The fact that history is almost always present for the couple inspires moments of humor and rebellion. For example, history is literally looking down on Alex and Henry when they kiss in the Red Room in front of a portrait of Alexander Hamilton, which causes Alex to nearly break into “deranged laughter.” This suggests that there’s something strange, powerful, and ironic in engaging in sex acts in a room haunted by history. Alex also thinks about the fact that they have sex for the first time in a room that’s almost as old as the country itself, and he amuses himself with thoughts of how the Founding Fathers would view his romance, indicating that he feels the judgment of history, but he also is amused by their rebellion against it.  

Henry and Alex’s romance is also imbued with a deepening knowledge of LGBTQ+ history, and they begin to understand the ways that they have good company in their rebellion against heterosexual traditions. As Henry especially struggles to free himself from his family’s history, they both take comfort in the expressions of love and hope from LGBTQ+ icons of the past. Because of this, Alex begins to understand how he and Henry could make history, leading to him musing, “History, huh?” in one of his letters to Henry. This becomes a rallying cry for a more inclusive future.  

The Power of Humor in Telling Difficult Truths 

During moments of tension throughout the novel, the characters often turn to humor, which allows them to delve more deeply into difficult territory. Humor plays a role in Alex coming out to both his parents, allowing them to navigate a situation that is both personally vulnerable and globally significant with tenderness. Ellen makes a PowerPoint with embarrassing, hilarious titles, like “Exploring Your Sexuality: Healthy, But Does It Have to Be with the Prince of England?” and “Federal Funding, Travel Expenses, Booty Calls, and You.” Ellen handles the nearly impossible situation of talking to her son about his sexuality in the context of international relations and possible legal ramifications, while maintaining a connection with him and letting him know she supports him. She’s able to accomplish this by using humor to soften the blow of the more serious aspects of his romantic entanglement. When Alex realizes his dad knows that he and Henry are together, Oscar uses a joke to ease the tension, calling himself the patron saint of gender-neutral bathrooms. This successfully opens up a deeper conversation and allows Alex to tease his dad back when the conversation gets more emotional than he’s ready for.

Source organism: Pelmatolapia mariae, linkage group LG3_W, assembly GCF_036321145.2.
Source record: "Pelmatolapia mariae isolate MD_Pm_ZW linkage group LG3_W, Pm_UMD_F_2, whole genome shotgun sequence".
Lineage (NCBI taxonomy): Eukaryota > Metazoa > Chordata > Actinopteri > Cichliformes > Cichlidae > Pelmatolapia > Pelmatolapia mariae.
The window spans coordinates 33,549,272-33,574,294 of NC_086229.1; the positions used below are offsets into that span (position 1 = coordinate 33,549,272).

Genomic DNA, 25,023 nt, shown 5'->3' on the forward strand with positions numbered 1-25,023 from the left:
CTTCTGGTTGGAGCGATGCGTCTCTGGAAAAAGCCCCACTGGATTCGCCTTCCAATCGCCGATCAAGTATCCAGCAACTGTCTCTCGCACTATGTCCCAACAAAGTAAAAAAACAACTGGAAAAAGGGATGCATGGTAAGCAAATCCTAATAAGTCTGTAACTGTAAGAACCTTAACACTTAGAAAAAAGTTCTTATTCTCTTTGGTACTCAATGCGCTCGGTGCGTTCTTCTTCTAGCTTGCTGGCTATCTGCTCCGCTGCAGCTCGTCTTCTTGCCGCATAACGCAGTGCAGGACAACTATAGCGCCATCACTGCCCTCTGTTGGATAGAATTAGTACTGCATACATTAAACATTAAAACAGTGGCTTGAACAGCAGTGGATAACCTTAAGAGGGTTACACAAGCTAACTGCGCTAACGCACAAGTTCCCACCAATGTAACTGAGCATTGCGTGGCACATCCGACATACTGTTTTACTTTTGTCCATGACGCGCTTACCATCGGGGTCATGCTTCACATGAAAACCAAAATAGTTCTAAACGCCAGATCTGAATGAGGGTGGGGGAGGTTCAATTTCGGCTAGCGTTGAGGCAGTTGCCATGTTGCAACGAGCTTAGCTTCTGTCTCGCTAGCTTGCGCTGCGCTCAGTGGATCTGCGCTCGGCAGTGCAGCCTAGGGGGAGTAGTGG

Similarly, in the tense moment when Zahra is about to discover Henry and Alex together at the Democratic National Convention hotel, Alex makes a joke about the irony of Henry hiding in the closet, and he and Zahra both joke throughout the entire encounter, though it’s clear Zahra is also furious at his indiscretion. They’re able to come to an agreement about the next steps, Zahra communicates her disappointment, and they remain connected through jokes that are both funny and express the seriousness of the situation. Humor is part of the lifeblood of the Claremont-Diaz clan and plays a significant role in how they express their love during difficult times.